3. Herein is summed up the experience of humanity, and this experience, which each man must remake for himself, is more precious in proportion as it costs more dear. Illumined by its light, he makes a moral advance more and more sure. Now he has his means of orientation, his internal norm to which he may lead everything back; and from the vacillating, confused, and complex being that he was, he becomes simple. By the ceaseless influence of this same law, which expands within him, and is day by day verified in fact, his opinions and habits become transformed . . . The necessary hierarchy of powers is organized within him: the essential commands, the secondary obeys, and order is born of simplicity. We may compare this organization of the interior life to that of an army. An army is strong by its discipline, and its discipline consists in respect of the inferior for the superior, and the concentration of all its energies toward a single end: discipline once relaxed, the army suffers. It will not do to let the corporal command the general. Examine carefully your life and the lives of others. Whenever something halts or jars, and complications and disorder follow, it is because the corporal has issued orders to the general. Where the natural law rules in the heart, disorder vanishes.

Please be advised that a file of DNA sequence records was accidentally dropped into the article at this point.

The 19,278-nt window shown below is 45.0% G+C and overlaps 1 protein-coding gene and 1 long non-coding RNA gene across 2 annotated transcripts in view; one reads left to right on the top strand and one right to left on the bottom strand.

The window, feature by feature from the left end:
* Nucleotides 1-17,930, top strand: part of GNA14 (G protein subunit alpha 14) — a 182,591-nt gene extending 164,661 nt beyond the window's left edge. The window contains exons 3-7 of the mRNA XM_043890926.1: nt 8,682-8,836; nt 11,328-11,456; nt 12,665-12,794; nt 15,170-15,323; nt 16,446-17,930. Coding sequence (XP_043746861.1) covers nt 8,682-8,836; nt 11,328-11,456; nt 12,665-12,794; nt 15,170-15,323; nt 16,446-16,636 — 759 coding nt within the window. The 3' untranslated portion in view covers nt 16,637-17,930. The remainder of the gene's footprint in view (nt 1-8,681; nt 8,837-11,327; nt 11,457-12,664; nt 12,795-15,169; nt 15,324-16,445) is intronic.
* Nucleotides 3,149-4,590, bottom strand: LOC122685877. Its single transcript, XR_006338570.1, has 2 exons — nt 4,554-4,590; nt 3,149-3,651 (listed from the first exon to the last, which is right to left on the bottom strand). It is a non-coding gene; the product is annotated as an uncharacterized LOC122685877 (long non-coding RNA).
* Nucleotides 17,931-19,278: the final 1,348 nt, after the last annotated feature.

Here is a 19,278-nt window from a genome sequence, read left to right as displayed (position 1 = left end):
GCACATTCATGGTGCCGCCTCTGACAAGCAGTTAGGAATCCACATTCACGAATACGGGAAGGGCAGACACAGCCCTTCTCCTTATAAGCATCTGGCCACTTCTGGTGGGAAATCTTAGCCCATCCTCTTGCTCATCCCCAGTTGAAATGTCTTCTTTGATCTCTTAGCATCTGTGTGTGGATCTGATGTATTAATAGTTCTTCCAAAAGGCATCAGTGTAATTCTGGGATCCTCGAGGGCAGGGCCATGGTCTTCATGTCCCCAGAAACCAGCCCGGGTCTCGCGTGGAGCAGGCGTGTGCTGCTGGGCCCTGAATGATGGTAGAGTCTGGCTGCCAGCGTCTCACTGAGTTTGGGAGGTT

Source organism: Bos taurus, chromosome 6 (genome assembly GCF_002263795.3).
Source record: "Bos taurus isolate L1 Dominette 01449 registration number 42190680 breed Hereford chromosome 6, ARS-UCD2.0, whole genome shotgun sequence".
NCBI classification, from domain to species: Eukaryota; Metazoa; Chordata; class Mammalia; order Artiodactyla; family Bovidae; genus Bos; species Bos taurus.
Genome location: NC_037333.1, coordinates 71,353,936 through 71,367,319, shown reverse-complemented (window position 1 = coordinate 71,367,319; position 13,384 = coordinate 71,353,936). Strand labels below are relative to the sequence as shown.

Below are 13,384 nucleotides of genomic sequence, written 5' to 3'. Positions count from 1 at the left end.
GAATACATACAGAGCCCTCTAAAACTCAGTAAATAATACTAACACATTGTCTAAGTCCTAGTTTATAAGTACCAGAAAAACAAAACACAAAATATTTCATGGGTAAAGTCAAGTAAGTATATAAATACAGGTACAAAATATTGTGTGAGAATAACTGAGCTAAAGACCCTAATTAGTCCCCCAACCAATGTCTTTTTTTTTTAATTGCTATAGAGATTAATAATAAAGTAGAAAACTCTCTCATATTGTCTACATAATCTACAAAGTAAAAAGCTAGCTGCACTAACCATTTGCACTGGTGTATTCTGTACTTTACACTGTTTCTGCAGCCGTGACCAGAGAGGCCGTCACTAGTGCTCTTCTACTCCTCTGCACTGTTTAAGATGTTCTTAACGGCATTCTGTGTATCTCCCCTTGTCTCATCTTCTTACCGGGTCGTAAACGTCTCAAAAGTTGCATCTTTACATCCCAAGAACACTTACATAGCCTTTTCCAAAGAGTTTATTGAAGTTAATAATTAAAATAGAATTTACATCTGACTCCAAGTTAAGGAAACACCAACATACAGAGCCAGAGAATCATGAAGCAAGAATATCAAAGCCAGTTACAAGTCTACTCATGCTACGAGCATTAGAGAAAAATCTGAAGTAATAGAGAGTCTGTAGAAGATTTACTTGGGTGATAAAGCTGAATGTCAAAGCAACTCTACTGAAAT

4. Need we say that one does not rise to this point of view without a struggle? The spirit of simplicity is not an inherited gift, but the result of a laborious conquest . . . But by dint of action, and exacting from himself strict account of his deeds, man arrives at a better knowledge of life. Its law appears to him, and the law is this: Work out your mission. He who applies himself to aught else than the realization of this end, loses in living the raison d’etre of life. The egoist does so, the pleasure-seeker, the ambitious: he consumes existence as one eating the full corn in the blade — he prevents it from bearing its fruit; his life is lost. Whoever, on the contrary, makes his life serve a good higher than itself, saves it in giving it. Moral precepts, which to a superficial view appear arbitrary, and seem made to spoil our zest for life, have really but one object — to preserve us from the evil of having lived in vain. That is why they are constantly leading us back into the same paths; that is why they all have the same meaning: Do not waste your life, make it bear fruit; learn how to give it, in order that it may not consume itself!